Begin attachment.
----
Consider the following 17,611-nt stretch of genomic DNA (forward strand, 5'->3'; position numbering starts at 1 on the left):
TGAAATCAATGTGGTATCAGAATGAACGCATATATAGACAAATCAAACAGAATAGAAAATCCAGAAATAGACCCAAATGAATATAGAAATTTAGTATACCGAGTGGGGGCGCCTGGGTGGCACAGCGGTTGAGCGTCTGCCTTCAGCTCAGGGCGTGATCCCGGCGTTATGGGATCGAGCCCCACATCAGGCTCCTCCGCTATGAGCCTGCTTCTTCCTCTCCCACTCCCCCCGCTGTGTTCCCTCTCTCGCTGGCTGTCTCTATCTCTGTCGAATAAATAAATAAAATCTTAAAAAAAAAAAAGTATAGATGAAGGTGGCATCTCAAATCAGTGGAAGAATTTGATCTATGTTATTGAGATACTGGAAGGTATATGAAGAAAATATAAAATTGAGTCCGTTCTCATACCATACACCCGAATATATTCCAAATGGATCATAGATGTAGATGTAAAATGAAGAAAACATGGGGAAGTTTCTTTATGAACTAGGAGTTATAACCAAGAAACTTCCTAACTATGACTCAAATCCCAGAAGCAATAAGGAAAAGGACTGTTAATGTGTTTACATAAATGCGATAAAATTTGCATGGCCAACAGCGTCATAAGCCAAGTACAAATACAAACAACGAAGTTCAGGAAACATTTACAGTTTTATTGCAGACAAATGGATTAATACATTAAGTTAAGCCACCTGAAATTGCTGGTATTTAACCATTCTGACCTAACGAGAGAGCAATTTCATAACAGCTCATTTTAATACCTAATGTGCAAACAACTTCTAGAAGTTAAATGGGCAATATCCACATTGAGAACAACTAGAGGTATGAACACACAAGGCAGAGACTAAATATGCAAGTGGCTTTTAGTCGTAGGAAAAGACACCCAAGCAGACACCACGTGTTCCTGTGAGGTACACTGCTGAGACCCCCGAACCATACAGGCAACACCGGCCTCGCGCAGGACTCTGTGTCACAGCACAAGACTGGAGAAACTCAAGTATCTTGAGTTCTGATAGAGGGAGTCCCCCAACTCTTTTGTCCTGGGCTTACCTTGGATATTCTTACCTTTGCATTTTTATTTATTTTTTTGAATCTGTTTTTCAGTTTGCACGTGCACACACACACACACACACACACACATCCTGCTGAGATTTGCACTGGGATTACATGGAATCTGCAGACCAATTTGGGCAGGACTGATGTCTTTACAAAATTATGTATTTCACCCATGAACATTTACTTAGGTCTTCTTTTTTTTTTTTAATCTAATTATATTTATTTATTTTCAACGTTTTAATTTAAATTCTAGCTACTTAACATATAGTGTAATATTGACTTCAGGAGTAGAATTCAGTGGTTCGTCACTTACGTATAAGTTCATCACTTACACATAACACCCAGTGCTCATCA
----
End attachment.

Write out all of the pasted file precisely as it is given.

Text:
Consider the following 17,611-nt stretch of genomic DNA (forward strand, 5'->3'; position numbering starts at 1 on the left):
TGAAATCAATGTGGTATCAGAATGAACGCATATATAGACAAATCAAACAGAATAGAAAATCCAGAAATAGACCCAAATGAATATAGAAATTTAGTATACCGAGTGGGGGCGCCTGGGTGGCACAGCGGTTGAGCGTCTGCCTTCAGCTCAGGGCGTGATCCCGGCGTTATGGGATCGAGCCCCACATCAGGCTCCTCCGCTATGAGCCTGCTTCTTCCTCTCCCACTCCCCCCGCTGTGTTCCCTCTCTCGCTGGCTGTCTCTATCTCTGTCGAATAAATAAATAAAATCTTAAAAAAAAAAAAGTATAGATGAAGGTGGCATCTCAAATCAGTGGAAGAATTTGATCTATGTTATTGAGATACTGGAAGGTATATGAAGAAAATATAAAATTGAGTCCGTTCTCATACCATACACCCGAATATATTCCAAATGGATCATAGATGTAGATGTAAAATGAAGAAAACATGGGGAAGTTTCTTTATGAACTAGGAGTTATAACCAAGAAACTTCCTAACTATGACTCAAATCCCAGAAGCAATAAGGAAAAGGACTGTTAATGTGTTTACATAAATGCGATAAAATTTGCATGGCCAACAGCGTCATAAGCCAAGTACAAATACAAACAACGAAGTTCAGGAAACATTTACAGTTTTATTGCAGACAAATGGATTAATACATTAAGTTAAGCCACCTGAAATTGCTGGTATTTAACCATTCTGACCTAACGAGAGAGCAATTTCATAACAGCTCATTTTAATACCTAATGTGCAAACAACTTCTAGAAGTTAAATGGGCAATATCCACATTGAGAACAACTAGAGGTATGAACACACAAGGCAGAGACTAAATATGCAAGTGGCTTTTAGTCGTAGGAAAAGACACCCAAGCAGACACCACGTGTTCCTGTGAGGTACACTGCTGAGACCCCCGAACCATACAGGCAACACCGGCCTCGCGCAGGACTCTGTGTCACAGCACAAGACTGGAGAAACTCAAGTATCTTGAGTTCTGATAGAGGGAGTCCCCCAACTCTTTTGTCCTGGGCTTACCTTGGATATTCTTACCTTTGCATTTTTATTTATTTTTTTGAATCTGTTTTTCAGTTTGCACGTGCACACACACACACACACACACACACATCCTGCTGAGATTTGCACTGGGATTACATGGAATCTGCAGACCAATTTGGGCAGGACTGATGTCTTTACAAAATTATGTATTTCACCCATGAACATTTACTTAGGTCTTCTTTTTTTTTTTTAATCTAATTATATTTATTTATTTTCAACGTTTTAATTTAAATTCTAGCTACTTAACATATAGTGTAATATTGACTTCAGGAGTAGAATTCAGTGGTTCGTCACTTACGTATAAGTTCATCACTTACACATAACACCCAGTGCTCATCA